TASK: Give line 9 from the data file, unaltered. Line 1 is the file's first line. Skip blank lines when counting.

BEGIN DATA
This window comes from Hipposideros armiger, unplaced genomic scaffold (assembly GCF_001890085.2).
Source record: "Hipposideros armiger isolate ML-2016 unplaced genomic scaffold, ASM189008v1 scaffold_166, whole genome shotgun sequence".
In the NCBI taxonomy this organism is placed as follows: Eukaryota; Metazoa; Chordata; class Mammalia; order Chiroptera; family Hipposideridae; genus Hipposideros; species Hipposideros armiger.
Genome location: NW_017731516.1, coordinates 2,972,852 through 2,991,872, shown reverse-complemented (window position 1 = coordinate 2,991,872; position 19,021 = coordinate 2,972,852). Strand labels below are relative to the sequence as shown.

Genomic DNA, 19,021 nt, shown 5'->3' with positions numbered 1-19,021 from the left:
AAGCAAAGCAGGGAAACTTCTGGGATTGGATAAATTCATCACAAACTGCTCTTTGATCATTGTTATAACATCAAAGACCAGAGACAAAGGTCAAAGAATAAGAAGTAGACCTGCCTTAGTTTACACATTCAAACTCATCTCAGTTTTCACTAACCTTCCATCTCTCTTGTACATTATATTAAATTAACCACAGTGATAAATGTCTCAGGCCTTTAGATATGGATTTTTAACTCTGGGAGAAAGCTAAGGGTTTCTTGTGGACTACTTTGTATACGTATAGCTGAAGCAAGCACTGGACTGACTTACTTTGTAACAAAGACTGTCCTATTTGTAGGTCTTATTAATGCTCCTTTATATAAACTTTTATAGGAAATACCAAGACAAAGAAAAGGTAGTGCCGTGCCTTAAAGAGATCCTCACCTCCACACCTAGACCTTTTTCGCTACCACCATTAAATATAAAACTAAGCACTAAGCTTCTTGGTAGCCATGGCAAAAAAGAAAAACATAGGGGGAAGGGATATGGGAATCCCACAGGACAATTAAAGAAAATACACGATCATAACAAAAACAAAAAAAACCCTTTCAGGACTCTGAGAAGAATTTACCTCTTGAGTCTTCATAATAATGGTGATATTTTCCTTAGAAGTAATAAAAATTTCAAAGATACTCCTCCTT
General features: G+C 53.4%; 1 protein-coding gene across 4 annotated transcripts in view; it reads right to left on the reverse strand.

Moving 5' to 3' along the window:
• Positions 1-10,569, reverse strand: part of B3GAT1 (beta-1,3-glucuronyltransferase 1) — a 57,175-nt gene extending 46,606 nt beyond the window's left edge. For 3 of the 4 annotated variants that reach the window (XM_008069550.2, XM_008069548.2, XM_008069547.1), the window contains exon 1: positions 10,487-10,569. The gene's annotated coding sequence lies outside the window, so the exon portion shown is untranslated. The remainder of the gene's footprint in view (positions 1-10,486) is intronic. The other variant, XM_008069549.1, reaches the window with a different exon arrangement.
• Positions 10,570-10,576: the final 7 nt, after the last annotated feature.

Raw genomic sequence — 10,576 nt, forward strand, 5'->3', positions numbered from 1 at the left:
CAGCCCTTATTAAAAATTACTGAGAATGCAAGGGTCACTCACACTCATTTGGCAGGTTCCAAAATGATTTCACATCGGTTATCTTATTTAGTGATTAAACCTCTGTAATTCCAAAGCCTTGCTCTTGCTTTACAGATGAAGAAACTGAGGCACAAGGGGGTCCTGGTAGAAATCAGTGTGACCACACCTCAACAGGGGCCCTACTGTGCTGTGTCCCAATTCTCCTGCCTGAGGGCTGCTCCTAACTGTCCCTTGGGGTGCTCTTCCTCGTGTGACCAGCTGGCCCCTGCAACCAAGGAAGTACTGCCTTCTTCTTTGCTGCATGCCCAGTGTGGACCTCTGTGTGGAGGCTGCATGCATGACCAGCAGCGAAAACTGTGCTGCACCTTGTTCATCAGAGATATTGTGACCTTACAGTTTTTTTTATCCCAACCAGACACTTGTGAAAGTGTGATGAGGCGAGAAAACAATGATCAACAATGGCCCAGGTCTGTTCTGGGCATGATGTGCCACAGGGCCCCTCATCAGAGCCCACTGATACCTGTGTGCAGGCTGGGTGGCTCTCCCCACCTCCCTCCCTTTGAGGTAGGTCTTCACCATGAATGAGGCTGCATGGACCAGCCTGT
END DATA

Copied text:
• Positions 1-10,569, reverse strand: part of B3GAT1 (beta-1,3-glucuronyltransferase 1) — a 57,175-nt gene extending 46,606 nt beyond the window's left edge. For 3 of the 4 annotated variants that reach the window (XM_008069550.2, XM_008069548.2, XM_008069547.1), the window contains exon 1: positions 10,487-10,569. The gene's annotated coding sequence lies outside the window, so the exon portion shown is untranslated. The remainder of the gene's footprint in view (positions 1-10,486) is intronic. The other variant, XM_008069549.1, reaches the window with a different exon arrangement.